Most frequent questions and answers

While insurance is not required, shippers should carefully evaluate their potential exposure to loss. All carriers limit their liability under the terms of carriage. In general, trucking companies  and customs brokers limit their liability to $50 per shipment, ocean carriers to $500 per shipment, and air carriers to $20 per kilo. The low cost of insurance should be considered and requested in writing from your broker or forwarder.

The very basic documents required are:

  • Commercial invoice
  • Packing list
  • Copy of the airway bill or ocean bill of lading.

The commercial invoice must be detailed to indicate the sellers/buyers name and address, description of merchandise, incoterm, value and country of origin. Certain types of merchandise require special invoices or additional invoice detail such as footwear, wearing apparel, bearings and others.

In general, only shipments valued at over $2500 USD require an entry bond. CBP can always require a formal entry with bond regardless of the value of the shipment. Certain merchandise may be subject to other government agencies; for example, food  item and drugs require a bond for three times the value of the shipment. Please note if your commercial shipment is arriving via ocean and is valued at over $2500, you will be required to post a separate bond for your ISF- Importers Security Filing. The  alternative is to file a continuous bond which will cover all of your shipments for a one year period.

The terms of sale or incoterms are very important to include on your purchase order. The terms define what is included in the agreed upon price for the merchandise. As an example if you agree to FOB terms based on the price offered, the seller, at the sellers expense will be responsible to get the merchandise to the nearest port or airport of export. The buyer/importer will be responsible for all international transportation charges, clearance, duties and delivery to final destination. Always make sure to have your supplier indicate the term of sale on the invoice when purchasing on a C&F or CIF basis. The supplier must break out the actual cost of the international air or ocean freight and insurance on the invoice so that those amounts can be properly verified.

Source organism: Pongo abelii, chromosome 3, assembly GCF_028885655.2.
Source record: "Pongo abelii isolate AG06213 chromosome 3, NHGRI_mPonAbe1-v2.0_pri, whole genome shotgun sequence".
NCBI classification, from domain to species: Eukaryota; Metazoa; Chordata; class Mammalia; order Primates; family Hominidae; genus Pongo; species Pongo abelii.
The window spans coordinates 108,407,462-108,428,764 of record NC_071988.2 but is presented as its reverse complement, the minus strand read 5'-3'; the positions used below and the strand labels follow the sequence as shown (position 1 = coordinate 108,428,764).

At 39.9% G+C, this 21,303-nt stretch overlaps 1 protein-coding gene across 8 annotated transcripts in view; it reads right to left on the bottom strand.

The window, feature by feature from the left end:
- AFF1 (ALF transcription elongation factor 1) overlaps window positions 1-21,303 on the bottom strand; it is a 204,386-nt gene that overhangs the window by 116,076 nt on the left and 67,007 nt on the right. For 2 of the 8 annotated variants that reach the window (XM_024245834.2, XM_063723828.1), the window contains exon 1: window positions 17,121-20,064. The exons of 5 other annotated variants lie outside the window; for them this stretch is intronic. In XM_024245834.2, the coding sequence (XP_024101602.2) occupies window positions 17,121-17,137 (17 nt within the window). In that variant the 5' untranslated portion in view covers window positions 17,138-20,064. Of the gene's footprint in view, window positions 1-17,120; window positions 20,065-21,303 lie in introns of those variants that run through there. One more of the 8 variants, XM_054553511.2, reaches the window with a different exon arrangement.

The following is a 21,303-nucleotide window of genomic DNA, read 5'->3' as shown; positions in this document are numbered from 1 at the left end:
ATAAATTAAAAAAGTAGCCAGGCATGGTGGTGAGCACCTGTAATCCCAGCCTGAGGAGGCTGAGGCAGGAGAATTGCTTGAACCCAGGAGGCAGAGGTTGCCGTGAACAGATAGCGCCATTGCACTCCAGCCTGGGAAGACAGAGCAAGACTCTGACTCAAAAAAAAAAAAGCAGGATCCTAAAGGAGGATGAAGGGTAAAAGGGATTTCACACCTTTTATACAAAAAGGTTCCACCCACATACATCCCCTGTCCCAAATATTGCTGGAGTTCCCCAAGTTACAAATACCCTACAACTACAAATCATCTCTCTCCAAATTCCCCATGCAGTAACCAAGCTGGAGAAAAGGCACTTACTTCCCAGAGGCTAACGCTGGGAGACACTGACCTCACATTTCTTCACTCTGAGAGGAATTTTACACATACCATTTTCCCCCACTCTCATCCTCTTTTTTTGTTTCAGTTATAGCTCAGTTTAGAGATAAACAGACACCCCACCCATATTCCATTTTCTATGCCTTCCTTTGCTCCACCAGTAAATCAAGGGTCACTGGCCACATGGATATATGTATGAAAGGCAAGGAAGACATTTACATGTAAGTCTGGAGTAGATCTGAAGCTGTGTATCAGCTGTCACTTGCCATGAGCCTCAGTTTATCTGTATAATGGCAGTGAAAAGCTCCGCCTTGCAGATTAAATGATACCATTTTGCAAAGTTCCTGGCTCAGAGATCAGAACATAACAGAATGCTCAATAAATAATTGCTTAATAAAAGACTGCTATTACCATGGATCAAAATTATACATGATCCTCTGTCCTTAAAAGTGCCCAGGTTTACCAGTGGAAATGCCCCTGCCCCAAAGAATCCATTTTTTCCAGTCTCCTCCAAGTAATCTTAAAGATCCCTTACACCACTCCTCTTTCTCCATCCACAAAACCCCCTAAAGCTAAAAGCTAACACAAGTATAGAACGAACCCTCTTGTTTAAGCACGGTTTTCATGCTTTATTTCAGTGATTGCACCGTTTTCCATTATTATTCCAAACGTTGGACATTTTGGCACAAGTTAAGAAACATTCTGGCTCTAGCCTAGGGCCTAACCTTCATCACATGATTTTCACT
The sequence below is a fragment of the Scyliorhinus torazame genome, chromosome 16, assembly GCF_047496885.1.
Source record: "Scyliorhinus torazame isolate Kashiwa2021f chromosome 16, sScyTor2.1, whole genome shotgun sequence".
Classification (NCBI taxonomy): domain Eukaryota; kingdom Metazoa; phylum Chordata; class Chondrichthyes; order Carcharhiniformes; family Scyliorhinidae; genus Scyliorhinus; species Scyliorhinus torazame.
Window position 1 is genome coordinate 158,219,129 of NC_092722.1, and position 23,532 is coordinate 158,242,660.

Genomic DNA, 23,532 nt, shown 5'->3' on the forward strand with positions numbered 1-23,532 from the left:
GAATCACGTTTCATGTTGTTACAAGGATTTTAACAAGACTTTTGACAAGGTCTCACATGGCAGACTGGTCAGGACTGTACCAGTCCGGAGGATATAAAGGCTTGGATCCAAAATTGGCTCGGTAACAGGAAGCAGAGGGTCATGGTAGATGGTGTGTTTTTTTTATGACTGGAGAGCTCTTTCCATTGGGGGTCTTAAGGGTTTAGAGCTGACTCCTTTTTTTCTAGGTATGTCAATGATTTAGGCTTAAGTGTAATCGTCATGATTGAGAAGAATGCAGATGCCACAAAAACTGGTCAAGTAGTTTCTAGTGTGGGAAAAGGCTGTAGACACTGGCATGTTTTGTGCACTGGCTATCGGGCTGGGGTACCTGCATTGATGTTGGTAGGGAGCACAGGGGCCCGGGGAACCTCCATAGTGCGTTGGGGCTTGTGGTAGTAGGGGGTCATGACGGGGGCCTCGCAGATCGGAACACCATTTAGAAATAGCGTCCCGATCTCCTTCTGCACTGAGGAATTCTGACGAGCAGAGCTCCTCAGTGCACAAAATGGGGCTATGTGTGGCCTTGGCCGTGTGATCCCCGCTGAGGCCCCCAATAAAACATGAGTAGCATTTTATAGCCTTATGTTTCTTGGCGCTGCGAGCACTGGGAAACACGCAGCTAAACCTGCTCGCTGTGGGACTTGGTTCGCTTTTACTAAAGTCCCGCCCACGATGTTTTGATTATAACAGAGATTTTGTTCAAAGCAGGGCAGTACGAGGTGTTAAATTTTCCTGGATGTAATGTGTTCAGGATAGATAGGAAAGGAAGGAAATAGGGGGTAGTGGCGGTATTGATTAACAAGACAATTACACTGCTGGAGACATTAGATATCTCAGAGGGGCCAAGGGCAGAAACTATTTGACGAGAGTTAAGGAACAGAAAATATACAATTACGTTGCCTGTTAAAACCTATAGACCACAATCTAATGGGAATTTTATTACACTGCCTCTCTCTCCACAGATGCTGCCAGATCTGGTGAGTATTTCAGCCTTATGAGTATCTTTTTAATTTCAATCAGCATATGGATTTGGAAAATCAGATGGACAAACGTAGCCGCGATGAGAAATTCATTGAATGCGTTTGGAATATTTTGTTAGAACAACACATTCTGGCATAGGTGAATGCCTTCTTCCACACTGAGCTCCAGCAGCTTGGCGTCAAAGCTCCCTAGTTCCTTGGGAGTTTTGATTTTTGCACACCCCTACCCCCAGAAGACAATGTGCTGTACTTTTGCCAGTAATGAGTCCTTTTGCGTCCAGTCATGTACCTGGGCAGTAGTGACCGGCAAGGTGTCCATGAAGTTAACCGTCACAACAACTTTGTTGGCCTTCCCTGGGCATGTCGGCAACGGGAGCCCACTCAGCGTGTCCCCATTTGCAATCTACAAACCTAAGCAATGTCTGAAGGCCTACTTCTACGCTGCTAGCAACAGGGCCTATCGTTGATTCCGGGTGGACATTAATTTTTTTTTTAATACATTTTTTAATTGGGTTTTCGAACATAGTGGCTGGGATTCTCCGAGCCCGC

The steamship line will issue three original bills of lading and multiple non-negotiable copies after the shipment has been confirmed on board the exporting vessel. At least one original bill must be signed on the back by the importer or their agent and surrendered back to the steamship line in order for the consignee to gain release of the shipment at the destination. The retention of the original bills by the shipper allows the shipper to receive payment as agreed prior to release of the originals to the consignee/buyer. Many importers either prepay or have credit terms with their suppliers so shipments are released on express bills, basically a paperless system. The use of express bills reduces costs for couriers and expedites the final delivery of the shipment.

This question comes up when importers purchase items on the internet,  especially smaller shipments. Generally if your shipment weighs under 150 kilos and does  not have a large cubic volume, it will likely be less expensive to ship by air than as ocean freight. That’s because, with ocean freight shipments you have a minimum bill of lading charge, ISF filing requirement, warehouse devanning, documentation charges and forklift charges. If your shipment is designated for a government examination that will also be much more expensive on ocean shipments in most ports. 

To reduce landed cost per piece of merchandise importers must purchase enough items to fill 40 ft container loads. The value of the merchandise and transit time must also be considered while deciding to ship via air or ocean. Very high priced electronics will almost always ship via air freight.

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